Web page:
Editorial: We can’t let Trump undermine this election

A long line of people next to a Vote Here sign with a U.S. flag
Voters line up at Bell Auditorium in Augusta, Ga., on Monday for the state’s first day of early voting.
(Michael Holahan / Associated Press)

With the presidential election a little more than two weeks away, what was once whispered speculation about a disputed outcome has become a real possibility. President Trump, who has expressed fondness for authoritarians and contempt for constitutional norms, seems likely to question the legitimacy of the election if Democratic nominee Joe Biden prevails in a close race — or even, perhaps, if Biden wins in a landslide.

Meanwhile, federal and state courts are already dealing with a flood of lawsuits arising from attempts to make it possible for Americans to vote during a pandemic without jeopardizing their health. Could there be yet another election in which the winner of the popular loses the presidency, as has occurred five times in our history, most recently in 2000 and 2016?

Could Republican legislatures in states such as Pennsylvania set aside the will of voters (especially if their preferences aren’t clear) and send their own slate of electors to cast the deciding votes? Could the Supreme Court, as in 2000, be called upon to resolve vote-counting controversies in the states?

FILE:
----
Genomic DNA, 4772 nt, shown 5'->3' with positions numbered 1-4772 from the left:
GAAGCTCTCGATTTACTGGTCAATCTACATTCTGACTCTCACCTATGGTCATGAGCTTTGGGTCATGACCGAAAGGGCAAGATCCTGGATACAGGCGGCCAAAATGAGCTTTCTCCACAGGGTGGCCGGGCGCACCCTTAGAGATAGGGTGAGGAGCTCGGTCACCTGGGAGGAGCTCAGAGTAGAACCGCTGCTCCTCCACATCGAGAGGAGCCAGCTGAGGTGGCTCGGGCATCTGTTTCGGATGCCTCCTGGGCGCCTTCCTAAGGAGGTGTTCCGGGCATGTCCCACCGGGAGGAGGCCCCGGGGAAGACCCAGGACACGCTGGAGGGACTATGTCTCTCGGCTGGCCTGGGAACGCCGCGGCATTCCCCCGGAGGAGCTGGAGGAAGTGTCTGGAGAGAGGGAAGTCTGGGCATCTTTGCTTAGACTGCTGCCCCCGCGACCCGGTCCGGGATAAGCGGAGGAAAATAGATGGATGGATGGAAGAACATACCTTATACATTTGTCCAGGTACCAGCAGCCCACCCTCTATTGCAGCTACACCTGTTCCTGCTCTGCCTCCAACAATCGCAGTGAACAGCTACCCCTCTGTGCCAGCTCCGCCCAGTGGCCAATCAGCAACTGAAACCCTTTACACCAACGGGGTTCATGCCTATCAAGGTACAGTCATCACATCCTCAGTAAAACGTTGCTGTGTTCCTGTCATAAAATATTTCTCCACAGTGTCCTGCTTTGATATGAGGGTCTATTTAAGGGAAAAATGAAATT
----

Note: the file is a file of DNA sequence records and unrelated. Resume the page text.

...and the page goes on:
Could there be a catastrophic impasse, as in 1876? Could the election be thrown into the House of Representatives, as in 1800 and 1824? Could the entire legal process unfold, only for Trump to refuse to hand over power — or sabotage the peaceful transition of power?

For an “election meltdown” to be avoided, the institutions of our democracy — local election officials, state governments, federal and state courts, electors and current and former elected officials — may be called upon to do more than they ever would have imagined.

In a year in which former American Bar Assn. presidents and military law experts have warned about the possible conscription of government lawyers and the armed services in election-related misdeeds, nothing is to be taken for granted. Nothing about this presidency has been normal, and there is no reason to expect that it would end normally.